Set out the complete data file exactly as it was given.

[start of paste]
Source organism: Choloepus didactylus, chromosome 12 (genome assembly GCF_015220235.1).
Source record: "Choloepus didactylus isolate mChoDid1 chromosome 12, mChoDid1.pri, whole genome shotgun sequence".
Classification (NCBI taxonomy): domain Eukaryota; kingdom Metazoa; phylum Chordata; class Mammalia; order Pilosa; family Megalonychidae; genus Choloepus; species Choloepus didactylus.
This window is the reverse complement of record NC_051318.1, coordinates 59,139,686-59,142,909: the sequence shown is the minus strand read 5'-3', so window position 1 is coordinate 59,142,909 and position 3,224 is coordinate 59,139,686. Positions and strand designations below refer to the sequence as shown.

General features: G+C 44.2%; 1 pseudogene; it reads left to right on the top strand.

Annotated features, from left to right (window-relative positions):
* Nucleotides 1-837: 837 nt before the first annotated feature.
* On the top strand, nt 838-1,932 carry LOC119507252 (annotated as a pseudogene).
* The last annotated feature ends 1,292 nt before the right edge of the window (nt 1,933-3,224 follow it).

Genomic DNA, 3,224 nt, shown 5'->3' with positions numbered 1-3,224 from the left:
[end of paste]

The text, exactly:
Source organism: Choloepus didactylus, chromosome 12 (genome assembly GCF_015220235.1).
Source record: "Choloepus didactylus isolate mChoDid1 chromosome 12, mChoDid1.pri, whole genome shotgun sequence".
Classification (NCBI taxonomy): domain Eukaryota; kingdom Metazoa; phylum Chordata; class Mammalia; order Pilosa; family Megalonychidae; genus Choloepus; species Choloepus didactylus.
This window is the reverse complement of record NC_051318.1, coordinates 59,139,686-59,142,909: the sequence shown is the minus strand read 5'-3', so window position 1 is coordinate 59,142,909 and position 3,224 is coordinate 59,139,686. Positions and strand designations below refer to the sequence as shown.

General features: G+C 44.2%; 1 pseudogene; it reads left to right on the top strand.

Annotated features, from left to right (window-relative positions):
* Nucleotides 1-837: 837 nt before the first annotated feature.
* On the top strand, nt 838-1,932 carry LOC119507252 (annotated as a pseudogene).
* The last annotated feature ends 1,292 nt before the right edge of the window (nt 1,933-3,224 follow it).

Genomic DNA, 3,224 nt, shown 5'->3' with positions numbered 1-3,224 from the left: